As you’ve probably already heard, Globe editor Marty Baron announced this morning that Kevin Cullen and Yvonne Abraham will take over the metro columns recently vacated by Brian McGrory, the new metro editor, and Pulitzer Prize winner Eileen McNamara, who’s decamped to Brandeis.

This strikes me as smart on two levels, both macro and micro.

Macro is the mere fact that Baron decided to fill the slots — something he’d already said he was committed to doing, but which he might have been tempted to back away from on the theory that scarce resources could better be devoted to local reporting rather than pontificating. Fortunately, Baron realized those columns are popular with readers, and that jettisoning them might save a few pennies now but cost more than a few dollars down the line.

Micro is that Cullen and Abraham are reporters first and foremost, and can be reliably expected to use their new positions to contribute to local coverage. That’s what McGrory and McNamara did when they were on, but I suspect Cullen and Abraham will push even farther in that direction. Along with the incumbent metro columnist, Adrian Walker, who also brings a reporter’s mindset to the job, we can expect the left-hand side of the City & Region front to consistently tell us stuff we didn’t already know.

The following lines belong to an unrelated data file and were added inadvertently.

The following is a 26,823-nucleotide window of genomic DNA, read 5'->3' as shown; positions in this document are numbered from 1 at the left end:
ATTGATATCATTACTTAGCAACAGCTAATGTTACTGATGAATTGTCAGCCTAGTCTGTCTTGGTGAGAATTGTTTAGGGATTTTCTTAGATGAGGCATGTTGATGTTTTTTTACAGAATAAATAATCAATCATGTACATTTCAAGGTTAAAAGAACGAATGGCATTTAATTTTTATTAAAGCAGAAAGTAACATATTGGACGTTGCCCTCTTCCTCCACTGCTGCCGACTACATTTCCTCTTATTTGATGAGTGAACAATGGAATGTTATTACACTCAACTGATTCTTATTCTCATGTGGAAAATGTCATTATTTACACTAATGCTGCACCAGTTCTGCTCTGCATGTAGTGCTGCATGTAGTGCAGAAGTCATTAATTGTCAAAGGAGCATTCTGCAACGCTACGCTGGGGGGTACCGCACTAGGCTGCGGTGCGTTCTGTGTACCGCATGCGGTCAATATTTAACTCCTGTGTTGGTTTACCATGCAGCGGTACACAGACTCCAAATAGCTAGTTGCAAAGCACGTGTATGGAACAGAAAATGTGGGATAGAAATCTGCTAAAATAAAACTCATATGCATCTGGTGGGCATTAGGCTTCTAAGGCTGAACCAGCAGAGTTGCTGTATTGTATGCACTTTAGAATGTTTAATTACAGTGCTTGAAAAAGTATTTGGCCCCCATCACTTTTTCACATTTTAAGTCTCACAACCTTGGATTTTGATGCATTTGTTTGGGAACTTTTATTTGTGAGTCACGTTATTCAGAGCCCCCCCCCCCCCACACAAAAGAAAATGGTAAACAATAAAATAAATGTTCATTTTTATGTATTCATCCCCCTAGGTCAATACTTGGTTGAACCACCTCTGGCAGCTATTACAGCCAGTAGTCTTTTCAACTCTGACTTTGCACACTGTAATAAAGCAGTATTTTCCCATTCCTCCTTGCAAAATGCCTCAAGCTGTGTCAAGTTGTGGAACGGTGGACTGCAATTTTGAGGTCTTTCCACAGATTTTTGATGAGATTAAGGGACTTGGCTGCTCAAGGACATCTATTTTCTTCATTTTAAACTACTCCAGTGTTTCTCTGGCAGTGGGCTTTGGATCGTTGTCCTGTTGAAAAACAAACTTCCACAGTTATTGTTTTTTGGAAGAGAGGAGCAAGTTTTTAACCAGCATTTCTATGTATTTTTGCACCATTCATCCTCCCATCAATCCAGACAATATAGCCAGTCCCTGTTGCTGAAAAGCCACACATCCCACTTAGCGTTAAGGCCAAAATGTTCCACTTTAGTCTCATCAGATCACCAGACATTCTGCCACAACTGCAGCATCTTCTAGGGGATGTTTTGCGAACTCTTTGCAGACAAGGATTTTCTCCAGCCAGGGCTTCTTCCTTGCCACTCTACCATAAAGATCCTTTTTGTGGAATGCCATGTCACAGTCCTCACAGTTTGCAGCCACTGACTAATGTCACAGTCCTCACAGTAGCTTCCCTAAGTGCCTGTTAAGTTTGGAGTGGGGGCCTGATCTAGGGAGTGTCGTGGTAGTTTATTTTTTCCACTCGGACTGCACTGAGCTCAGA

It’s easy to picture Cullen as a columnist. In fact, some years ago, he wrote a column-like feature for a while. Abraham — a former Phoenix colleague — is harder to peg. But she writes with a strong, distinctive voice, and has handled news and feature stories with equal aplomb. Give her a little time and she’ll be terrific.

Seth Gitell also approves the picks, though I’ve got to disagree with his assessment that Cullen is the “logical successor” to Mike Barnicle. Cullen’s specialty is original non-fiction.

Update: Adam Reilly of the Phoenix has some interesting things to say about the move, and offers a first-rate bit of Abraham prose from her Phoenix days. The Weekly Dig snarks predictably, but does make one good point: Peter Gelzinis of the Herald would have been an inspired choice — although, in my view, no more inspired than Cullen or Abraham.